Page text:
4 ways the circular economy can help us manage water

From car manufacturers to local coffee shops, businesses the world over are embracing the circular economy model as they strive for greater sustainability. But the ‘throwaway’ mentality doesn’t only apply to objects which might end up as landfill. These 4 examples show the circular economy can be a game-changer in water management too.

The linear model of production is everywhere in human history, from industry to urban design. We extract natural resources to make products and services – then discard what’s left.

But from plastic waste to carbon emissions, we’re depleting resources and generating waste at astonishing speed. Enter circularity.

The circular economy disrupts the take-make-waste model by shifting our relationship with resources to one of stewardship, where resources are re-used for as long as possible.

As concerns about sustainability grow, the ‘3 Rs’ of circularity – reduce, re-use, recycle – are rewriting the rules of business and consumption. For instance, the drive to “become a circular Google” saw the tech giant claim a zero carbon footprint in 2020.

What does the circular economy mean for water?

Water scarcity is a growing threat. Up to 700 million people could be at risk of displacement because of drought by 2030. The risks to industry are valued at US$301 billion. And over 80% of the world’s wastewater is still released into the environment without treatment. How can the circular economy help?

The circular economy model encourages using less, more wisely. It extends the life cycle of natural resources through three core principles: design out waste and pollution; keep products and materials in use; and regenerate natural resources.

For societies’ biggest consumers of water – including business sectors such as agriculture and textiles, but also city authorities – applying the principles of circularity to water management is not only more sustainable. It makes sound financial sense. Here’s what that looks like in action.

1. Veterans of the circular economy: from waste to facewash

Over 25 years ago, a group of Dutch water utilities joined forces to solve two problems at once: how to reduce costs; and how to dispose of residual minerals which they removed from water in the treatment process. 

Adopting an early circular-economy mindset, they took a market-first approach, and collectively looked for ways in which all their by-products could be useful in a different context. 

The answer was to repurpose recovered materials such as calcite – otherwise known as lime – and create new products. Now, their waste materials are transformed and sold in 10 different sectors, including pellets for gardening, glass bottles and even a luxurious face scrub.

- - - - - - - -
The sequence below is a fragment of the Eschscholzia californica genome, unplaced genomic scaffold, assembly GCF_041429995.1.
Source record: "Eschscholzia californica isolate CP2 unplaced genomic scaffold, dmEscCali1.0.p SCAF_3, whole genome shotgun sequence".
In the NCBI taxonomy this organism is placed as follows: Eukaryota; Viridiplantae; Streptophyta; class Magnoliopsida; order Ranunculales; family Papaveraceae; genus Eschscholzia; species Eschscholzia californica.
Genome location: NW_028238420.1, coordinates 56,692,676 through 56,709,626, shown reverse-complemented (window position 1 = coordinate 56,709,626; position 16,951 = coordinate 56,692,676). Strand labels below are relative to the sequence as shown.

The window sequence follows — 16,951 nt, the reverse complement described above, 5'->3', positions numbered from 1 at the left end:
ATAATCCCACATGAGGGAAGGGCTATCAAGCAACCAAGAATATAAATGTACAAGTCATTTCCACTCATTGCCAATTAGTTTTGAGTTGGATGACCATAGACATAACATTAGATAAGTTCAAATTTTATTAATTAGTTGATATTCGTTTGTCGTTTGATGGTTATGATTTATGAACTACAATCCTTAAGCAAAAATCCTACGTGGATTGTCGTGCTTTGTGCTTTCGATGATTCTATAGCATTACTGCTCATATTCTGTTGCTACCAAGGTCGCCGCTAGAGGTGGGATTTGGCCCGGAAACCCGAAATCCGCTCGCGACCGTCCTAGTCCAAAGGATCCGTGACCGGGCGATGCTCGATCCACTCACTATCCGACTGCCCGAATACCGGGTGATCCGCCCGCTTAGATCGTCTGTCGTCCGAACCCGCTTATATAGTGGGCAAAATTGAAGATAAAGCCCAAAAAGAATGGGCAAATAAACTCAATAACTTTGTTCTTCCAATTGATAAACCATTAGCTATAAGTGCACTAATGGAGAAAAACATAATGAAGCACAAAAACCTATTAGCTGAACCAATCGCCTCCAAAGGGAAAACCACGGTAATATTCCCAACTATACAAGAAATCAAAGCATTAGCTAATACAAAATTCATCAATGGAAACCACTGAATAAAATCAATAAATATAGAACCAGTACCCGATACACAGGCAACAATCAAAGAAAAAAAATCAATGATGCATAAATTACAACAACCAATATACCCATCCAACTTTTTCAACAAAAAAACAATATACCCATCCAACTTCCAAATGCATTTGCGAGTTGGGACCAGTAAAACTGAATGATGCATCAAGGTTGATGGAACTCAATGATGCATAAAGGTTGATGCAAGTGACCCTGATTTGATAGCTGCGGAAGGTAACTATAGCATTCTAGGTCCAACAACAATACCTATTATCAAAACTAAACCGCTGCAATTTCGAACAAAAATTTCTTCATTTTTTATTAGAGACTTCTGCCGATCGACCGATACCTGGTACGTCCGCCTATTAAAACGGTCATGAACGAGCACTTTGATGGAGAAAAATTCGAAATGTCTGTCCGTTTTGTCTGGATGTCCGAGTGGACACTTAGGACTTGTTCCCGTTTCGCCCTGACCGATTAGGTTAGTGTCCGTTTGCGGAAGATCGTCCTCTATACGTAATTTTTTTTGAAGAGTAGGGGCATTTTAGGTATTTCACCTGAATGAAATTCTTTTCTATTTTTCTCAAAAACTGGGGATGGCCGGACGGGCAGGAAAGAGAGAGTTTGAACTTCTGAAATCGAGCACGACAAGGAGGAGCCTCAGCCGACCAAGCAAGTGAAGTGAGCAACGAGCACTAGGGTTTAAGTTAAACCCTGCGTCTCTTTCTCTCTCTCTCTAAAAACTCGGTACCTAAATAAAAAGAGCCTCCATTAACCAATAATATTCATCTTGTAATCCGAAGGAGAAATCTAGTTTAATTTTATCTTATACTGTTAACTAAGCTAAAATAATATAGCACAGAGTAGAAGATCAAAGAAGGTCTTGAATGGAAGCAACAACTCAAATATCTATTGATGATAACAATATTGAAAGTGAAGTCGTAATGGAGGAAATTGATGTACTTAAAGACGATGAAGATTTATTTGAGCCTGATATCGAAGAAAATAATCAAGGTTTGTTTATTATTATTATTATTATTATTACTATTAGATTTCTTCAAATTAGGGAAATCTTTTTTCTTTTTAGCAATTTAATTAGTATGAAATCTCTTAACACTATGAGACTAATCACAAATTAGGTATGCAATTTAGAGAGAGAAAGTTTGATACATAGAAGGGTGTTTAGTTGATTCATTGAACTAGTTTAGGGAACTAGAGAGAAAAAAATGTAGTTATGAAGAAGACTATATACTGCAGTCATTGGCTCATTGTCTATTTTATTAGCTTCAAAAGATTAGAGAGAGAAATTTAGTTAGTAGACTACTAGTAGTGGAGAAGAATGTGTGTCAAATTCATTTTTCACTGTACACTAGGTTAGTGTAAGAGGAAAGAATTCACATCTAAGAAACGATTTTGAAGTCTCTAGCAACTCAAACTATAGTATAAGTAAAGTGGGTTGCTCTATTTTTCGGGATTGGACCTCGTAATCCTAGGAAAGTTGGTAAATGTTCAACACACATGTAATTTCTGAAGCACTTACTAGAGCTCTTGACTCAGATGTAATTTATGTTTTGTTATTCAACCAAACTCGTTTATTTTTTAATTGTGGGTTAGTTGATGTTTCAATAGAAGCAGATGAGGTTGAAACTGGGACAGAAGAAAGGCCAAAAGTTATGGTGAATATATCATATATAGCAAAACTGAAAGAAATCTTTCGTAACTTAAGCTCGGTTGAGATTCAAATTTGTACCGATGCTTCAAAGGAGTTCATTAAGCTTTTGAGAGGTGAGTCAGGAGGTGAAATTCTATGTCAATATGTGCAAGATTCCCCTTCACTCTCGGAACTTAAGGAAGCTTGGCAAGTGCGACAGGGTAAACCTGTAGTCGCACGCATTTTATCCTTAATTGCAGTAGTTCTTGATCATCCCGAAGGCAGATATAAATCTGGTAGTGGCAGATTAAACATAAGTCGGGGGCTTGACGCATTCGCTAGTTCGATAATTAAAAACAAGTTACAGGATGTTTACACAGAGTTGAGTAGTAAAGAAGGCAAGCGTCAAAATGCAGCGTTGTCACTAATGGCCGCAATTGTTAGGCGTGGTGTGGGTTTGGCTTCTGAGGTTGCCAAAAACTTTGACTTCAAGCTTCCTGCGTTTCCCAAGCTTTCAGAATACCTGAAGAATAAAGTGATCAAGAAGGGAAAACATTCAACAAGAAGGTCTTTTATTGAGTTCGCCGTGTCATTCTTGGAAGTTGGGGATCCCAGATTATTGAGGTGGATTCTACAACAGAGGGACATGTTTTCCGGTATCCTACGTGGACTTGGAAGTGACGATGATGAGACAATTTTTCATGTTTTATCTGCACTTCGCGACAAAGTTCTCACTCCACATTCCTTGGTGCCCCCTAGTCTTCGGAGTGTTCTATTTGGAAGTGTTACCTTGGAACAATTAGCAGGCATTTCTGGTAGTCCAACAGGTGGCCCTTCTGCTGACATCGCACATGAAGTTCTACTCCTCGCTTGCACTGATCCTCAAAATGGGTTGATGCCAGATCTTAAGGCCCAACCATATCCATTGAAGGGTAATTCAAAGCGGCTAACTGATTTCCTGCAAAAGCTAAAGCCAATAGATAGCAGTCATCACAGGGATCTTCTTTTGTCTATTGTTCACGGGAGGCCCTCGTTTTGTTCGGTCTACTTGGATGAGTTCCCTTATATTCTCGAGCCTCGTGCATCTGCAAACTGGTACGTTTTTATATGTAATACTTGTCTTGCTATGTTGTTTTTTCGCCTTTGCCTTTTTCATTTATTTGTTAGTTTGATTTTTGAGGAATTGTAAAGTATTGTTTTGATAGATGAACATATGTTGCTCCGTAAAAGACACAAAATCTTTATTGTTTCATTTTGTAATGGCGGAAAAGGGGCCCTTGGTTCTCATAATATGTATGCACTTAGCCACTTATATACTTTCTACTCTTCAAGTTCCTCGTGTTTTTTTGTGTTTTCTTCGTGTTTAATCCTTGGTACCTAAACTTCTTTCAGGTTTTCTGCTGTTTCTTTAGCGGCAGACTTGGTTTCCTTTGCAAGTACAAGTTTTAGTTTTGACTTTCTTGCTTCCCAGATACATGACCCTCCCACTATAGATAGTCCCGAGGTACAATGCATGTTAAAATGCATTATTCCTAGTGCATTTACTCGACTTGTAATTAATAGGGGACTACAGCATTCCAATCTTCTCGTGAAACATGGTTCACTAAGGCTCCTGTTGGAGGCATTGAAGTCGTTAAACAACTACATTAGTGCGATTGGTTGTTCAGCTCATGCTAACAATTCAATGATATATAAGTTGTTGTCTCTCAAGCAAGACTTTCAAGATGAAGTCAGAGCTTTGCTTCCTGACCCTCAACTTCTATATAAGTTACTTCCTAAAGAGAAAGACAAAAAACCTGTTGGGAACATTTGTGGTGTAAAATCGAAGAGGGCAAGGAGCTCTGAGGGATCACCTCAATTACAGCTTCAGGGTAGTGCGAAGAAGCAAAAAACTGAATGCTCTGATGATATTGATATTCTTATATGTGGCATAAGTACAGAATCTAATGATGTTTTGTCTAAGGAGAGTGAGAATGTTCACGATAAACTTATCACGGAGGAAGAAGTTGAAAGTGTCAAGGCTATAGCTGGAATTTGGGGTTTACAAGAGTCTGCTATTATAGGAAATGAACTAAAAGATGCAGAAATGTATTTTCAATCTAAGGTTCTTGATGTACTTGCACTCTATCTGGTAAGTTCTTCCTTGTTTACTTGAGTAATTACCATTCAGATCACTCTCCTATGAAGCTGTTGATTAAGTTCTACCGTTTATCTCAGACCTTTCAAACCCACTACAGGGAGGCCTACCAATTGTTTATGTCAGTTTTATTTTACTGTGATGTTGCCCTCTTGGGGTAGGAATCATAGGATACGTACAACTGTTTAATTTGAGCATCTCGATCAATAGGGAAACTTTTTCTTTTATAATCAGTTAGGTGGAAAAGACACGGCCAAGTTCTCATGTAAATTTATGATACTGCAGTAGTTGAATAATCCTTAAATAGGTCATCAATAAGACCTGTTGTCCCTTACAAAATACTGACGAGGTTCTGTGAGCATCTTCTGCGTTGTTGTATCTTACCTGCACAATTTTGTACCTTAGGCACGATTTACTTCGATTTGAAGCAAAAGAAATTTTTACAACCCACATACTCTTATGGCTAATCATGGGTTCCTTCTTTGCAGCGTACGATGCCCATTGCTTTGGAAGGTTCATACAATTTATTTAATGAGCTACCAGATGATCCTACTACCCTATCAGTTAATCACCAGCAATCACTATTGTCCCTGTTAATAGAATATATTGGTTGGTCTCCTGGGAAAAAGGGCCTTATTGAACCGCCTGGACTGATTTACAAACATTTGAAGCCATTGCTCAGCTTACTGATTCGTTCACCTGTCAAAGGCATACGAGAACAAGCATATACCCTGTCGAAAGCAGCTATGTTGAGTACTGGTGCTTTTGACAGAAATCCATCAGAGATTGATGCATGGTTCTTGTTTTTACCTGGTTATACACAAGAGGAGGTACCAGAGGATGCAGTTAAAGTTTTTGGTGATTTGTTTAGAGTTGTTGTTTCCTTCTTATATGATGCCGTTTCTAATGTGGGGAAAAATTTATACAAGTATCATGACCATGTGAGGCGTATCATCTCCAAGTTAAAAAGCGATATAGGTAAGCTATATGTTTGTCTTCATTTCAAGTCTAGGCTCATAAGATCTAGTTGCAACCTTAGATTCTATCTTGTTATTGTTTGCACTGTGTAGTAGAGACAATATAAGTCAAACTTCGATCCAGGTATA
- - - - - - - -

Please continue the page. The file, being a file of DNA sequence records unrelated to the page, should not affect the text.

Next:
2. From Concorde to circularity 

Filton airfield, near Bristol in the South-West of England, was once the home of Concorde in the UK. Now, as part of the European Union’s ‘Horizon 2020’ funding programme, it will once again be a hub of innovation – this time for circular water solutions.

The airfield will be transformed into a new housing, business and entertainment neighbourhood, where new technology and solutions can be implemented from the inception.

Bringing together 30 organizations in this field, the innovative projects under consideration range from harvesting and storing rainwater from a 10,000m2 roof, to recovering heat from sewage so it can be used to heat a swimming pool or a shopping centre.

3. Replacing water with air in textile dyeing

The textiles sector is extremely water-intensive: according to the United Nations Environment Programme, every year the fashion industry uses 93 billion cubic metres of water – enough to meet the needs of five million people. The UN estimates that one fifth of the world’s wastewater is generated by fabric dyeing and treatment.   

A solution by Dutch company DyeCoo is using circular-economy logic to tackle the problem, by reducing water and reusing carbon dioxide (CO2). Its equipment uses captured CO2 to dye textiles in a process which uses no water.

It works because when heated above its critical point, carbon has the properties of both gas and liquid. This results in shorter dyeing times and lower operating costs.

It’s a closed loop process which not only reduces water use, but also links up with broader circular economy aims by using and reusing reclaimed carbon dioxide (which would otherwise contribute to greenhouse gas emissions). The faster, more efficient process also uses 50% less energy.

4. The cities of the future are water-circular

Buiksloterham, a district in the Dutch capital Amsterdam, is a new neighbourhood in every sense of the word. When complete, this former industrial hub will be home to 6,500 residents.

It’s also designed to be circular, as part of the national strategy to adopt a fully circular economy by 2050. Buiksloterham is embracing this through blackwater.

Wastewater from toilets is collected via a vacuum sewer system before treatment with Upflow Anaerobic Sludge Blanket (UASB) reactors.

By-products include biogas (used to produce sustainable energy), nitrogen and phosphorus. Recovering phosphates is a particularly timely intervention: their widespread use in fertilizers has led to depleted reserves and excess amounts in the water cycle, causing damaging levels of pollution. In the circular model, phosphorus is removed and can be reused.

Urban planning partner Metabolic calls Buiksloterham “a living lab for circularity”. They hope that, in the cities of the future, circularity will be second nature.

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